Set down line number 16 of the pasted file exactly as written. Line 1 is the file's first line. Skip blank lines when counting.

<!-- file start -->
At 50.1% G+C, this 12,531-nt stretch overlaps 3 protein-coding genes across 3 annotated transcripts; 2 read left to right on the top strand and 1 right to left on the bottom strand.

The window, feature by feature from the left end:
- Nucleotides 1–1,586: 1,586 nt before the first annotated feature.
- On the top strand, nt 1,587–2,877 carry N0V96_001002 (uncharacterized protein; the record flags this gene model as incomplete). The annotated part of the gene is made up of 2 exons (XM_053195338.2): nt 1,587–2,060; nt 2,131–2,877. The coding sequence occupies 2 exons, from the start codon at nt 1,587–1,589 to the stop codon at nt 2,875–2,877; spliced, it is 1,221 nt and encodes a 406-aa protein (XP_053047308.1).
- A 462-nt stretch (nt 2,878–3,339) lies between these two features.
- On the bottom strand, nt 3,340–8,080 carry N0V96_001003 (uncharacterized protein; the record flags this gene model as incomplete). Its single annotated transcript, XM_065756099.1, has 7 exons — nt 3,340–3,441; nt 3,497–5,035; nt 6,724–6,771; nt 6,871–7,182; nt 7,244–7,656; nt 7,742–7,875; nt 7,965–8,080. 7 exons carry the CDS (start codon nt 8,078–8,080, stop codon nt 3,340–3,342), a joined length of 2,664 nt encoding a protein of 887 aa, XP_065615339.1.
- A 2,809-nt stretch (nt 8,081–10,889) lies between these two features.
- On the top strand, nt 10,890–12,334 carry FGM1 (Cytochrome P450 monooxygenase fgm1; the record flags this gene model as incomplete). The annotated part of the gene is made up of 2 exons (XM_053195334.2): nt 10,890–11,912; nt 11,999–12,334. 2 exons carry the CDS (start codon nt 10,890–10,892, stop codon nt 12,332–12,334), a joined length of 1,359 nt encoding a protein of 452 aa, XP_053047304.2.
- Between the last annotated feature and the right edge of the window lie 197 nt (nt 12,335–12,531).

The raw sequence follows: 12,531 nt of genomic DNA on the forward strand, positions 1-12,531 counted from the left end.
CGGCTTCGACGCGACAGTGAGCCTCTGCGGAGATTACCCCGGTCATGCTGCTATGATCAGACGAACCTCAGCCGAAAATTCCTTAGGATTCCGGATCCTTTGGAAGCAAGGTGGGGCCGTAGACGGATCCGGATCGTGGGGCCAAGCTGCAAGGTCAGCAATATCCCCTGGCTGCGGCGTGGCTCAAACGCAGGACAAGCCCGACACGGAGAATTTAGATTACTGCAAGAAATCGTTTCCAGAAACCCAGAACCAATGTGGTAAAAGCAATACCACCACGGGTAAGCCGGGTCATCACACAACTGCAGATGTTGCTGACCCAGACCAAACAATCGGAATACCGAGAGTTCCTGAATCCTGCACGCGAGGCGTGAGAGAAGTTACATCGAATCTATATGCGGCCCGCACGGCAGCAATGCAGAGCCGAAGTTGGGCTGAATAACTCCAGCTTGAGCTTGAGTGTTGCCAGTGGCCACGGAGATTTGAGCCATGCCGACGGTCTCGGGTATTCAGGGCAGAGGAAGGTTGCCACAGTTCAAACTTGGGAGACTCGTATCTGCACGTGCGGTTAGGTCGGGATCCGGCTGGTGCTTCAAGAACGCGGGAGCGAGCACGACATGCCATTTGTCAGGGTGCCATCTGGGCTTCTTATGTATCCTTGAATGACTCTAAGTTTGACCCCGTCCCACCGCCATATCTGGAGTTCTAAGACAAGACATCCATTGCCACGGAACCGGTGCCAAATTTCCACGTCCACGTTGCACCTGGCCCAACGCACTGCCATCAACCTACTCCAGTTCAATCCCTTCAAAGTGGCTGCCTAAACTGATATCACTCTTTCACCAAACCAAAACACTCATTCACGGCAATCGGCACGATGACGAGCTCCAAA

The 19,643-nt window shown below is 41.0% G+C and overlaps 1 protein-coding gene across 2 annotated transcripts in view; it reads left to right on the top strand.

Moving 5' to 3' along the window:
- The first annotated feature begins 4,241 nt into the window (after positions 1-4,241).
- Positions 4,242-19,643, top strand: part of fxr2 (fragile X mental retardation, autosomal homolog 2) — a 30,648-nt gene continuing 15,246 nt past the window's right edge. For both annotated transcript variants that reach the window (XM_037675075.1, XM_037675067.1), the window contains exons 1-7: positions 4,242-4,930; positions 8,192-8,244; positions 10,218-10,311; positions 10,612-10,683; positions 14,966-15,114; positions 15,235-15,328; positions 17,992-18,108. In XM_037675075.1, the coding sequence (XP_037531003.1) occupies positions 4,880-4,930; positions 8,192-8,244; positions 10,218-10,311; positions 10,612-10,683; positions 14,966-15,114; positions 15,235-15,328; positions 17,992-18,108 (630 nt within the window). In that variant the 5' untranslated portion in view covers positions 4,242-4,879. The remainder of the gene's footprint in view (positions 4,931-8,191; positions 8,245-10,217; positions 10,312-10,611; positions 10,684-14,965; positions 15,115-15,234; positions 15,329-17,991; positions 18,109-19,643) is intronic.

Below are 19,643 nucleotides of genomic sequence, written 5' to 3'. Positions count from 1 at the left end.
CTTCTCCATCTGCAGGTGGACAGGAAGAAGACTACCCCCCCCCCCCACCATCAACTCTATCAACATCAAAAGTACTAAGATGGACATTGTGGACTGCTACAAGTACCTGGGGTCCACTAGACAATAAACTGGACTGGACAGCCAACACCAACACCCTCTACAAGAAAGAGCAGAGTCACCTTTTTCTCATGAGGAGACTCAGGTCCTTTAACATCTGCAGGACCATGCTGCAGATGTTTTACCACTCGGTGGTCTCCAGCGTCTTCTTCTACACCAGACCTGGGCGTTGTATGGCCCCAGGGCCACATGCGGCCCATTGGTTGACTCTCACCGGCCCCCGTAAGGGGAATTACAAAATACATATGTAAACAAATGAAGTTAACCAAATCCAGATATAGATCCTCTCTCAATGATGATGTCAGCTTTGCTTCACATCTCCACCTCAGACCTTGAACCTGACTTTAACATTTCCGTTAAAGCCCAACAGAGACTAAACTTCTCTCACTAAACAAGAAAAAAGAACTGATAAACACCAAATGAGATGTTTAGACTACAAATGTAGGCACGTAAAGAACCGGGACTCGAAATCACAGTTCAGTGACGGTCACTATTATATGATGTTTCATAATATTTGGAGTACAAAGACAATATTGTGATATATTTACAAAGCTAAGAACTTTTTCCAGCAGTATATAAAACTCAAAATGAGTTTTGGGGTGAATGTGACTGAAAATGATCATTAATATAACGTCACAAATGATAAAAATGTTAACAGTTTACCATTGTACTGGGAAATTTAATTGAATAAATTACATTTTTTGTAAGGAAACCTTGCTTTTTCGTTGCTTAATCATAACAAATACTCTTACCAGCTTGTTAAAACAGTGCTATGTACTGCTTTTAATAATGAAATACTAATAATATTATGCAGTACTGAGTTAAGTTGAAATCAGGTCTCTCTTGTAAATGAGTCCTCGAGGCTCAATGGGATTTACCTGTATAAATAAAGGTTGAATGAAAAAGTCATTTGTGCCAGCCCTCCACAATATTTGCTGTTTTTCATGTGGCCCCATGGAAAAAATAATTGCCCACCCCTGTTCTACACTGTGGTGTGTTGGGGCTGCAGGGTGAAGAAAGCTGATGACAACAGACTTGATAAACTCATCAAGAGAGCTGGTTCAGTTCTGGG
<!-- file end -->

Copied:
Below are 19,643 nucleotides of genomic sequence, written 5' to 3'. Positions count from 1 at the left end.